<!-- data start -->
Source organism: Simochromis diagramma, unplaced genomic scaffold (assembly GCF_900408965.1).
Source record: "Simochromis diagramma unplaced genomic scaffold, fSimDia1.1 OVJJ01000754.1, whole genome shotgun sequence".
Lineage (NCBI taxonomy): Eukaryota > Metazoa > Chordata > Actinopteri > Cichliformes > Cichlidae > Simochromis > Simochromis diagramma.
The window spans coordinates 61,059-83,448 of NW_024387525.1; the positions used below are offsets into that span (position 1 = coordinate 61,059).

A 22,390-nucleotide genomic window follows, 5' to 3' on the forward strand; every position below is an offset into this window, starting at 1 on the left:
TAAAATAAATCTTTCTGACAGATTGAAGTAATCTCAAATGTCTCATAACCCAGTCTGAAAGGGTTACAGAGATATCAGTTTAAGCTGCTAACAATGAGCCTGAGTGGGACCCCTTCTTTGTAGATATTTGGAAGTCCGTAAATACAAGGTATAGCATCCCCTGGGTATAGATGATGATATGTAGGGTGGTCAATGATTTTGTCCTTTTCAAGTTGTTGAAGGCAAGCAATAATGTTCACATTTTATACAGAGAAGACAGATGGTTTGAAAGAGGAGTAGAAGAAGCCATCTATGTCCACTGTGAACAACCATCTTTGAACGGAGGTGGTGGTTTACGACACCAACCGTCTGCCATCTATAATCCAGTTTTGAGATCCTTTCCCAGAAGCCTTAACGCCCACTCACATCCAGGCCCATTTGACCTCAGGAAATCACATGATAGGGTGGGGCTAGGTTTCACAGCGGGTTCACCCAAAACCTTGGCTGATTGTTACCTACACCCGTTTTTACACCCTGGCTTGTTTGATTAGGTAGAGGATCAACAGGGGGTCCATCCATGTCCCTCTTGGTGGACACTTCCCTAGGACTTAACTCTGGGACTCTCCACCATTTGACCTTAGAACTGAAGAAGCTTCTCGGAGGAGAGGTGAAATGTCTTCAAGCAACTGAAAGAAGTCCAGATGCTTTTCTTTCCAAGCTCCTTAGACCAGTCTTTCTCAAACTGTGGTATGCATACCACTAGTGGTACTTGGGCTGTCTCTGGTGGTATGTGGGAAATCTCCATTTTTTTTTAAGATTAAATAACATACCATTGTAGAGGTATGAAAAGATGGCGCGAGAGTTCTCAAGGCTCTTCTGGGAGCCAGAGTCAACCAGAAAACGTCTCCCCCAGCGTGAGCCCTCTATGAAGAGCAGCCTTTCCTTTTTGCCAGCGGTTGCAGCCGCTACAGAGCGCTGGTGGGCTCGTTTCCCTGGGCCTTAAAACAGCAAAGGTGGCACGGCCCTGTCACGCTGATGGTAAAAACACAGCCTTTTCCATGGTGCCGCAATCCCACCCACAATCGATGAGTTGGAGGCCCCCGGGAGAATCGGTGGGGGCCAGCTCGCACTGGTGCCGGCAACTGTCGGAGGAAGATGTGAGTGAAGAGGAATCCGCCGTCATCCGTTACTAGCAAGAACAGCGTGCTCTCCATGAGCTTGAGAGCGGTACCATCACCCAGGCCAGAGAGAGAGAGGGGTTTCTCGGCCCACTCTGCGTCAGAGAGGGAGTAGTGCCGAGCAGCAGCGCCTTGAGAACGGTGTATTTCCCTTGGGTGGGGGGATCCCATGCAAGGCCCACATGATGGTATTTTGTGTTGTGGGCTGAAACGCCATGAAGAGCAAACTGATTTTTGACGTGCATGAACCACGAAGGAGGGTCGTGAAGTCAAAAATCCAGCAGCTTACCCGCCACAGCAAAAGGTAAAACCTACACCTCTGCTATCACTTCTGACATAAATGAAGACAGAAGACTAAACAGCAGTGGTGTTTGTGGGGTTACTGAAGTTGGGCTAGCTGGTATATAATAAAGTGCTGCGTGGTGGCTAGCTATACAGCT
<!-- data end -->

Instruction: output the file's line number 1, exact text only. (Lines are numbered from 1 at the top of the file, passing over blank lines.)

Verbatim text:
Source organism: Simochromis diagramma, unplaced genomic scaffold (assembly GCF_900408965.1).